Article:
Other drivers may also pull over to try to help. If they saw what happened, get their statement and contact information as well. However, passengers in your vehicle, though they certainly saw and experienced what happened, will be considered biased witnesses, so their testimony will be challenged by the at-fault driver’s insurance company.
Also, using your smartphone, take images or videos of the scene, including any injuries you or your passengers suffered, if visible, and any damage to your vehicle. Scan the road for any hazards, and film any traffic signals or warning signs that were violated by the other driver.
What to Do in the First Few Days Following Your Accident
Of course, you’re going to need to make a claim with the at-fault driver’s insurance. If you have collision coverage on your own vehicle, you’ll want to notify your insurer as well, who can then file a subrogation claim with the at-fault party’s insurer.
Insurance policies generally contain a clause requiring prompt reporting of a claim, so you’ll want to make your claim quickly. Waiting weeks or months might raise suspicion on the part of the insurer.
Once you make the claim, the insurer will assign a claims adjuster to grill you about what happened. Part of this person’s responsibility is to pin part or all of the blame on you so they can lowball or even deny your claim. For this reason, it is important to seek out an experienced auto accident/personal injury attorney to negotiate with the insurer and answer all their questions.
Also, don’t sign anything without running it by your attorney. Remember, once you settle with the insurer, that’s it. You can’t go back for more if your injuries get worse. The insurer also may ask you to sign a medical information release so they can check if you had any pre-existing conditions that could be responsible for your injuries.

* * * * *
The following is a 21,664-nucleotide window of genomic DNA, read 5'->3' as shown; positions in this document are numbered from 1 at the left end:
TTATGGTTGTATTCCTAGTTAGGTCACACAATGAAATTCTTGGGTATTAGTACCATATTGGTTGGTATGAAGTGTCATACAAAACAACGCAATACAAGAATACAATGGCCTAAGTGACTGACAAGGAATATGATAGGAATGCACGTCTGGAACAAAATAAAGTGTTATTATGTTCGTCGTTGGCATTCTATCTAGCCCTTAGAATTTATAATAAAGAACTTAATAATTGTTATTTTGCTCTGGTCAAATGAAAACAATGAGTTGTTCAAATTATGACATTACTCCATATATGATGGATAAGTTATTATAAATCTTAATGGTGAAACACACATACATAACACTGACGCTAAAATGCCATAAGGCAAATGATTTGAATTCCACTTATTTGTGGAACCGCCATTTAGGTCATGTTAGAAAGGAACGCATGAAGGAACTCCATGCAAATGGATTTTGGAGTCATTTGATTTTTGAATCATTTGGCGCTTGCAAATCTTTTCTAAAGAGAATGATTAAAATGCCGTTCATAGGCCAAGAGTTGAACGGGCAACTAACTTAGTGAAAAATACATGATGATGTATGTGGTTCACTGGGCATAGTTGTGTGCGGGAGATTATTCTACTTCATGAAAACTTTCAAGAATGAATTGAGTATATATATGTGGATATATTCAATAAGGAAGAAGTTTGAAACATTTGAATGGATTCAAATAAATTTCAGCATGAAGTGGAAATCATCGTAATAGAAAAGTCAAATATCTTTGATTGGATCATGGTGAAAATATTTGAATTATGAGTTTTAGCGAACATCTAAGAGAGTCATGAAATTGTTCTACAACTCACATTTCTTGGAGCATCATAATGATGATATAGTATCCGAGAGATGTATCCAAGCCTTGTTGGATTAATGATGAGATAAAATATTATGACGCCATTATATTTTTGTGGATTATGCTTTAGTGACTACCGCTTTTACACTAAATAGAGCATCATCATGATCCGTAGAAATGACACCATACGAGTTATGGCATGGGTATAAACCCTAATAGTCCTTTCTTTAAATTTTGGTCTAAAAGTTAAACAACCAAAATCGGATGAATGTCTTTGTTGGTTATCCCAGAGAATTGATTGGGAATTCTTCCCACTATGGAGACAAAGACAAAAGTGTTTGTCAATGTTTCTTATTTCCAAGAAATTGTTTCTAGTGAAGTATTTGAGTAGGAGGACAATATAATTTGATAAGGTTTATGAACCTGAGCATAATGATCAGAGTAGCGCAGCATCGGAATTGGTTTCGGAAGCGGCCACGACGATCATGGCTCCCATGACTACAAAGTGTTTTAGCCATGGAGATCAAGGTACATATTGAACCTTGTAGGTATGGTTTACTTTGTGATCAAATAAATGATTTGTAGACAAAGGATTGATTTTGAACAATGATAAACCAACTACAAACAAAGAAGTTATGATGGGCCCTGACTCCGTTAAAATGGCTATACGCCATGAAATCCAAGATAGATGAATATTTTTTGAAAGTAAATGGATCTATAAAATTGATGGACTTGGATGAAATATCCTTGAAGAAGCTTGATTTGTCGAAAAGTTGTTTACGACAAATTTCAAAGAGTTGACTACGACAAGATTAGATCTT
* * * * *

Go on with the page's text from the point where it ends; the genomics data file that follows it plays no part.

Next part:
Understanding Your Options
Of course, the first route to compensation for your injuries and auto damage is through the at-fault driver’s insurance. However, the insurance company may, or likely will, try to lowball any settlement. In this case, a personal injury lawsuit may be in order.
Missouri actually has a fairly lengthy statute of limitations for filing a personal injury lawsuit: five years from the date of your injury. You certainly won’t want to wait that long, however, as it gets harder and harder to prove things as the years go by.
Take Your Next Steps Forward
If you or a loved one has been injured in an auto accident in or around Kansas City, follow the steps outlined above, and then bring the evidence to us at SJP Sifers Jensen Palmer.
Our attorneys will handle your insurance claim, and if necessary, launch a personal injury lawsuit. We will fight for the just compensation due you while you recover physically and emotionally.
At SJP Sifers Jensen Palmer, we understand how traumatic it can be when you're involved in a car accident. It's even more distressing when the other party is under the influence of alcohol.
You may drive an entire lifetime and never get in an accident with another vehicle, but the odds suggest otherwise. A typical driver will be involved in an accident every 17.9 years, which could mean you’ll be in three or four accidents in your driving lifetime.